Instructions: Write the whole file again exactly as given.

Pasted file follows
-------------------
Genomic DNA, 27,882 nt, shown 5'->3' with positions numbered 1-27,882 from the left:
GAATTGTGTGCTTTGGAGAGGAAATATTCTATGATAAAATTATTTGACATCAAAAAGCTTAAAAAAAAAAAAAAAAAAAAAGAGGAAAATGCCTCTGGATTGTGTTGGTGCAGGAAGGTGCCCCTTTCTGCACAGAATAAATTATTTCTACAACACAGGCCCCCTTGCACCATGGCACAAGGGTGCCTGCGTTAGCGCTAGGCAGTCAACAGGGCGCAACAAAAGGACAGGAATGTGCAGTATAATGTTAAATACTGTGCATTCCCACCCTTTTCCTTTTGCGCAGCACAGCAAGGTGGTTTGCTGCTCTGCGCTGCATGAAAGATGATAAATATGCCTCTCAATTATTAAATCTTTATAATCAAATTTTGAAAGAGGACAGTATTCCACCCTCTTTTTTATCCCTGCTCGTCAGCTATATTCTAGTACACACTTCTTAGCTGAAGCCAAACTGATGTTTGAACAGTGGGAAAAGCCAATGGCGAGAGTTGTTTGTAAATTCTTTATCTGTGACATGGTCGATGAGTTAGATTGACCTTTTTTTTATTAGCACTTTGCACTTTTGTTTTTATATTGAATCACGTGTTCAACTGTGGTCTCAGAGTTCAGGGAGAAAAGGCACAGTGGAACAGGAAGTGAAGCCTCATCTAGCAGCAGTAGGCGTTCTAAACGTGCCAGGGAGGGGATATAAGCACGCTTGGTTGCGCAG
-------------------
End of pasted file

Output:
Genomic DNA, 27,882 nt, shown 5'->3' with positions numbered 1-27,882 from the left:
GAATTGTGTGCTTTGGAGAGGAAATATTCTATGATAAAATTATTTGACATCAAAAAGCTTAAAAAAAAAAAAAAAAAAAAAGAGGAAAATGCCTCTGGATTGTGTTGGTGCAGGAAGGTGCCCCTTTCTGCACAGAATAAATTATTTCTACAACACAGGCCCCCTTGCACCATGGCACAAGGGTGCCTGCGTTAGCGCTAGGCAGTCAACAGGGCGCAACAAAAGGACAGGAATGTGCAGTATAATGTTAAATACTGTGCATTCCCACCCTTTTCCTTTTGCGCAGCACAGCAAGGTGGTTTGCTGCTCTGCGCTGCATGAAAGATGATAAATATGCCTCTCAATTATTAAATCTTTATAATCAAATTTTGAAAGAGGACAGTATTCCACCCTCTTTTTTATCCCTGCTCGTCAGCTATATTCTAGTACACACTTCTTAGCTGAAGCCAAACTGATGTTTGAACAGTGGGAAAAGCCAATGGCGAGAGTTGTTTGTAAATTCTTTATCTGTGACATGGTCGATGAGTTAGATTGACCTTTTTTTTATTAGCACTTTGCACTTTTGTTTTTATATTGAATCACGTGTTCAACTGTGGTCTCAGAGTTCAGGGAGAAAAGGCACAGTGGAACAGGAAGTGAAGCCTCATCTAGCAGCAGTAGGCGTTCTAAACGTGCCAGGGAGGGGATATAAGCACGCTTGGTTGCGCAG